The monumental statue in the center of Old Town Square is one of the most popular meeting places in the city. On sunny days, the benches surrounding the monument’s steps are filled with Italians in expensive sunglasses, American biftads in fraternity shirts, and travelers from all over the globe, eating, drinking, smoking and sending text messages home. Few realize that the bronze man above them, standing defiantly against hurricane-force winds, was deemed a heretic by the Catholic Church, tethered to a stake and roasted alive in 1415 — an event that touched off decades of warfare between reform-minded nationalist Hussites and the country’s German-oriented Roman Catholic leaders. To Czechs, Hus has come to represent national pride and triumph against foreign
As contemporary as its name, Futura is a nonprofit commercial space that has quickly made a name for itself by presenting provocative shows by both new and established artists from home and abroad. There are several appealing exhibition halls, and an ambitious booking policy that means there’s usually something interesting going on. In the courtyard you’ll find an eyebrow-raising installation by pop artist David Černy which requires you to ascend a rickety ladder and stick your head into a giant sculptural rectum to view a video. View on Google Maps No related posts.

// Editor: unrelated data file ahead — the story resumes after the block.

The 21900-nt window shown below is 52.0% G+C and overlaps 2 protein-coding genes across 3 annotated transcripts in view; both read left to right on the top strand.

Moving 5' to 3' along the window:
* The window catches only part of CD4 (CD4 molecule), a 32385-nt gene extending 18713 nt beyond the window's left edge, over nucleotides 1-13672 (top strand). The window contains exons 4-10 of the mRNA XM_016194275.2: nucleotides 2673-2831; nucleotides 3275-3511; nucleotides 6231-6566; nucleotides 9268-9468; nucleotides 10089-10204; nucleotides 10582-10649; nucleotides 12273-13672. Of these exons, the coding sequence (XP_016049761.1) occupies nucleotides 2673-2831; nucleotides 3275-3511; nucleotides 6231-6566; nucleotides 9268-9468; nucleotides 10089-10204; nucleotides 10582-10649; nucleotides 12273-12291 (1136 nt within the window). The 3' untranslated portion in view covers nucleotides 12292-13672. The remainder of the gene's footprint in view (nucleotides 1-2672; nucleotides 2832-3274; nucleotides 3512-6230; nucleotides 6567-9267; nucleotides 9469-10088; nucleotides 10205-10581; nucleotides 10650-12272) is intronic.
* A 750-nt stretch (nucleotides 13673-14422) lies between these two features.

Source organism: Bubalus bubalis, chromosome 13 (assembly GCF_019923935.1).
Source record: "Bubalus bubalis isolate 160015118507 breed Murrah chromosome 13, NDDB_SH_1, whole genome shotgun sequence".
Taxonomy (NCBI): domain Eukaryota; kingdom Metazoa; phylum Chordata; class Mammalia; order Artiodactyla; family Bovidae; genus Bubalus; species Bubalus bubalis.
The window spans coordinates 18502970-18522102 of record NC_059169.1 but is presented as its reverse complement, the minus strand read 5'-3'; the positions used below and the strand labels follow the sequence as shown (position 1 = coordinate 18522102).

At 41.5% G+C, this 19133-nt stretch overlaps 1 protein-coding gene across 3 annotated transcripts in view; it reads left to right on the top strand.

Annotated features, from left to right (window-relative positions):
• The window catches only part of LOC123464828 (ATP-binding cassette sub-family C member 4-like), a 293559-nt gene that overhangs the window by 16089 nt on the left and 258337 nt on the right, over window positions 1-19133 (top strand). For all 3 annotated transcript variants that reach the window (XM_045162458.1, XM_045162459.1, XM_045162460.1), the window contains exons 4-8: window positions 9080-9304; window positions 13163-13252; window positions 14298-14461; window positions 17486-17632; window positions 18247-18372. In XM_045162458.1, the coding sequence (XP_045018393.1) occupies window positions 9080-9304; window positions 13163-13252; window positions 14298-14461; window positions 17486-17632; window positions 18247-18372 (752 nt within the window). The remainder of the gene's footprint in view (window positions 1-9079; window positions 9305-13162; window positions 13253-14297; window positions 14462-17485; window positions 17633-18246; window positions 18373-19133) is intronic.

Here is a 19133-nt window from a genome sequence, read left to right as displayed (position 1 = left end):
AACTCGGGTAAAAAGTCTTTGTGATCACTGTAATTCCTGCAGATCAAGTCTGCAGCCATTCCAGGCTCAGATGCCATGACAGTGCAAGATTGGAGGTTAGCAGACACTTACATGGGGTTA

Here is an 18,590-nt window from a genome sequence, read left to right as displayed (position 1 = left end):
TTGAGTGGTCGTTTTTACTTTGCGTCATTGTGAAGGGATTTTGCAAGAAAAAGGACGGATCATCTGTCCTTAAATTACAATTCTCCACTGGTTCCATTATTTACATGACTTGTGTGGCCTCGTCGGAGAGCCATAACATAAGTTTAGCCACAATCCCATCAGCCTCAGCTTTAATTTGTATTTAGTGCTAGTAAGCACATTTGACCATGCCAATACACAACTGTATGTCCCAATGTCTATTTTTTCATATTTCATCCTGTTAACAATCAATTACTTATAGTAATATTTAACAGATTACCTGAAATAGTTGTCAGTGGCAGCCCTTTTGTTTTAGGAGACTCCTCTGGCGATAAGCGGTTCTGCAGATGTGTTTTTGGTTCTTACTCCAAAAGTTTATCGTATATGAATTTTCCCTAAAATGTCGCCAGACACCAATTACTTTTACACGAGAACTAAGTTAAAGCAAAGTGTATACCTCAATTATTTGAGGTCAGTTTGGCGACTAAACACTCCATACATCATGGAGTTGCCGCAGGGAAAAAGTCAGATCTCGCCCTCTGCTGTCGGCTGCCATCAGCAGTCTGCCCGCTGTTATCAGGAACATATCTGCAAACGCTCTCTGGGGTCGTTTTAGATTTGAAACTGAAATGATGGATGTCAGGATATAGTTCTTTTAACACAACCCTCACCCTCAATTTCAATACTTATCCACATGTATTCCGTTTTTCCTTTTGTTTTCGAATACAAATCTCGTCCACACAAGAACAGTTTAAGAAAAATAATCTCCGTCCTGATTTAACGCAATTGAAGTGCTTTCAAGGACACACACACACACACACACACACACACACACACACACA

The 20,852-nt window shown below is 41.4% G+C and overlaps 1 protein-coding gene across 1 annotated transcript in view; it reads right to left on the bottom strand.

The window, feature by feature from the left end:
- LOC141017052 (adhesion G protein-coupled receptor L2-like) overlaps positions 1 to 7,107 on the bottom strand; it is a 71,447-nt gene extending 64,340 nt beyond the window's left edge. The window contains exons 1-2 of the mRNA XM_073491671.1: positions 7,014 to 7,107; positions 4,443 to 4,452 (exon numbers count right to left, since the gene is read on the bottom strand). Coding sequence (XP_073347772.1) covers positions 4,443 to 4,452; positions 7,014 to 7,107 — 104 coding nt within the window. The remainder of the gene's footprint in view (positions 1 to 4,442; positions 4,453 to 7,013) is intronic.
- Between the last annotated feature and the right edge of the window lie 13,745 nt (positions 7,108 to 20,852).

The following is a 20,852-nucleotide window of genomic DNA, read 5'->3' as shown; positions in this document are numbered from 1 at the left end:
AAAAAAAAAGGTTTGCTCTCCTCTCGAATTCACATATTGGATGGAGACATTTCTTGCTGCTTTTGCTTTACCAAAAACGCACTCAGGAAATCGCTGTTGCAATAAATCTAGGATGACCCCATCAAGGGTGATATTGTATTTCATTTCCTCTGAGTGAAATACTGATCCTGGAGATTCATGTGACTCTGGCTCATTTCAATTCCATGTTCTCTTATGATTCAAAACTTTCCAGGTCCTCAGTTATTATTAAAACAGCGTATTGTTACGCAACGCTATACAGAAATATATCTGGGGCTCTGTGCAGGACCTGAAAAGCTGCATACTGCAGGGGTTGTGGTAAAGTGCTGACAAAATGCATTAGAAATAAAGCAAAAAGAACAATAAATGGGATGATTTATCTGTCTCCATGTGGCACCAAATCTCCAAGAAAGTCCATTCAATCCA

This enigmatic bronze memorial by sculptor Jaroslav Rona is one of the city’s most unusual attractions. Prague’s most famous literary son, depicted in a three-piece suit and his trademark Homburg hat, sits astride the shoulders of an enormous empty suit; an image that appears in an early short story by Kafka, Description of a Struggle: “And now — with a flourish, as though it were not the first time — I leapt onto the shoulders of my acquaintance, and by digging my fists into his back I urged him into a trot. But since he stumped forward rather reluctantly and sometimes even stopped, I kicked him in the belly several times with my boots, to make him more lively. It